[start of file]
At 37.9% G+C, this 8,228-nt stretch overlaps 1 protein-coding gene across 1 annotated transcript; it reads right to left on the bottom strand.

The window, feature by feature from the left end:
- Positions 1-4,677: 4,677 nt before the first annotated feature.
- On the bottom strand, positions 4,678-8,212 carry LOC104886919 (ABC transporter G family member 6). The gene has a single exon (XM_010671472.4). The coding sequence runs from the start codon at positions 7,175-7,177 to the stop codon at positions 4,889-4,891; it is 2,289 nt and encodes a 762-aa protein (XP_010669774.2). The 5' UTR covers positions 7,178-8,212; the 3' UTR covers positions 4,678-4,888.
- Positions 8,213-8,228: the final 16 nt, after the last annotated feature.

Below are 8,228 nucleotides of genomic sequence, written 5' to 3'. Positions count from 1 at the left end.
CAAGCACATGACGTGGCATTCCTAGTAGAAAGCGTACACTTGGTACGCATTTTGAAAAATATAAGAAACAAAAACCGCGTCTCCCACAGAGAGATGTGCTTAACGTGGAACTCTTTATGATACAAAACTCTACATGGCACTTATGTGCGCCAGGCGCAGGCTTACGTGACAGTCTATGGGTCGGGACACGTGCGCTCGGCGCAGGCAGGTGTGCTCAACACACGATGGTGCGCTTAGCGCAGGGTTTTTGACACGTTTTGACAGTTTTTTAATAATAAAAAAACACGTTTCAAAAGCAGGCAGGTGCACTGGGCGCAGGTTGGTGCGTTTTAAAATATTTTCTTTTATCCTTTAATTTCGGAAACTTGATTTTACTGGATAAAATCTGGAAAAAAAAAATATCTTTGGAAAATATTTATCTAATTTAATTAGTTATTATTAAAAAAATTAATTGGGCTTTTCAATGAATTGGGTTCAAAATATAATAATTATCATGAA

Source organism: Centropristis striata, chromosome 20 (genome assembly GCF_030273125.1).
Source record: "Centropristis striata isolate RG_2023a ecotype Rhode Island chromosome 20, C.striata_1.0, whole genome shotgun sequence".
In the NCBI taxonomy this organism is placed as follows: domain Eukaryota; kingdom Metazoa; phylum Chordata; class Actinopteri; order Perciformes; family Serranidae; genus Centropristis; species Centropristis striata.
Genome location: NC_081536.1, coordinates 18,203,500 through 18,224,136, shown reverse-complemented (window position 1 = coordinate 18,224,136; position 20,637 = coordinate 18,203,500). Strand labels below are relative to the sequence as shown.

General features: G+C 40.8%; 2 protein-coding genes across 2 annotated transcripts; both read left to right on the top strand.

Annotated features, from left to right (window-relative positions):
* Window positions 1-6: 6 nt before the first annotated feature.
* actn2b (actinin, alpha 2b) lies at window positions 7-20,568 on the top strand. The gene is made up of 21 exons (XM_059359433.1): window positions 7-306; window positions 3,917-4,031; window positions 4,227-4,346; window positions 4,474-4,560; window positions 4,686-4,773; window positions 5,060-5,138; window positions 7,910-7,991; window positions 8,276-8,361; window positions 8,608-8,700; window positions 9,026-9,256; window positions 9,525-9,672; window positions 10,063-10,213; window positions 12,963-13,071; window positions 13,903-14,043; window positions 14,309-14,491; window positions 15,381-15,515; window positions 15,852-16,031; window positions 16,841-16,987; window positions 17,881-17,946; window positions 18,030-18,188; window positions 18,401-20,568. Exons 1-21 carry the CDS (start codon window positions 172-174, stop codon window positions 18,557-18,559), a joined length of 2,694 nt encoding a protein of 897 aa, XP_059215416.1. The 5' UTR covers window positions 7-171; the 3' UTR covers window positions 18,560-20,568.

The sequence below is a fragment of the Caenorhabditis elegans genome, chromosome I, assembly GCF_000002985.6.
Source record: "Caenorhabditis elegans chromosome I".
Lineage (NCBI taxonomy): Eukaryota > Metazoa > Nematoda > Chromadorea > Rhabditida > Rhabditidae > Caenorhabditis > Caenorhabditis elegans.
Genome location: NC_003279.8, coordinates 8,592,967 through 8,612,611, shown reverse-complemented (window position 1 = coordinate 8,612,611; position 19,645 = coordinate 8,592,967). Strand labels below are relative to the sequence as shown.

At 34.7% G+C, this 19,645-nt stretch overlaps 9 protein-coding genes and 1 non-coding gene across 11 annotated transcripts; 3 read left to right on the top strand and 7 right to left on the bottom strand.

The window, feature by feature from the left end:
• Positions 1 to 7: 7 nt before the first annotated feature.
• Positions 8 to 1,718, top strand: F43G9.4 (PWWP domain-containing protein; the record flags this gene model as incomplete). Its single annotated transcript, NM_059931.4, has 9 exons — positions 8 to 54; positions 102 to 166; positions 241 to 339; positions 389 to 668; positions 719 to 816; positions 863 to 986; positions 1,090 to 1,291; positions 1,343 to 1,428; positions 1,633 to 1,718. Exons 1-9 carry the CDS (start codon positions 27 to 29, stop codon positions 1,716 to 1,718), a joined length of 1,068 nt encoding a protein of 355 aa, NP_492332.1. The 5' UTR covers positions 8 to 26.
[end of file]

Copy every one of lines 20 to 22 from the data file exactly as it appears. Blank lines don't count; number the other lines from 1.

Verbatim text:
At 34.7% G+C, this 19,645-nt stretch overlaps 9 protein-coding genes and 1 non-coding gene across 11 annotated transcripts; 3 read left to right on the top strand and 7 right to left on the bottom strand.

The window, feature by feature from the left end:
• Positions 1 to 7: 7 nt before the first annotated feature.